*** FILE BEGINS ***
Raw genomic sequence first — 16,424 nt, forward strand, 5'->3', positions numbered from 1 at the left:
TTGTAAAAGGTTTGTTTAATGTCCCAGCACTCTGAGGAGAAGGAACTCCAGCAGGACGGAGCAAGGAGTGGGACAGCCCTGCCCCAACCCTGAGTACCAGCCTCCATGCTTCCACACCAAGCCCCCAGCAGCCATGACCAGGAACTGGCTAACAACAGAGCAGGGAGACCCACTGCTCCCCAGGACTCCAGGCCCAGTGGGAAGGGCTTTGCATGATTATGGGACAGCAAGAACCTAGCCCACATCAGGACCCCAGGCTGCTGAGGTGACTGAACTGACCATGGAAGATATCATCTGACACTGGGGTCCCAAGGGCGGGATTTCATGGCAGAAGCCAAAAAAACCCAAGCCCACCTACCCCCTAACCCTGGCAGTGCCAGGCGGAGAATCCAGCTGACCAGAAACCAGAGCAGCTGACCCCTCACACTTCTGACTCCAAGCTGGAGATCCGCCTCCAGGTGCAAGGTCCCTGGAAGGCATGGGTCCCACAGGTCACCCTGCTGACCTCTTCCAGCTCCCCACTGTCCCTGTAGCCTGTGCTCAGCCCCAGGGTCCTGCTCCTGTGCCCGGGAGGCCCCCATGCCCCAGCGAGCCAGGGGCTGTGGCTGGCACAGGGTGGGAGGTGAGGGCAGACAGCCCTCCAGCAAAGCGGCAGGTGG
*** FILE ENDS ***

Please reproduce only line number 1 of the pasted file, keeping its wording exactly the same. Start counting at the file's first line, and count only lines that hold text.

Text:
Raw genomic sequence first — 16,424 nt, forward strand, 5'->3', positions numbered from 1 at the left: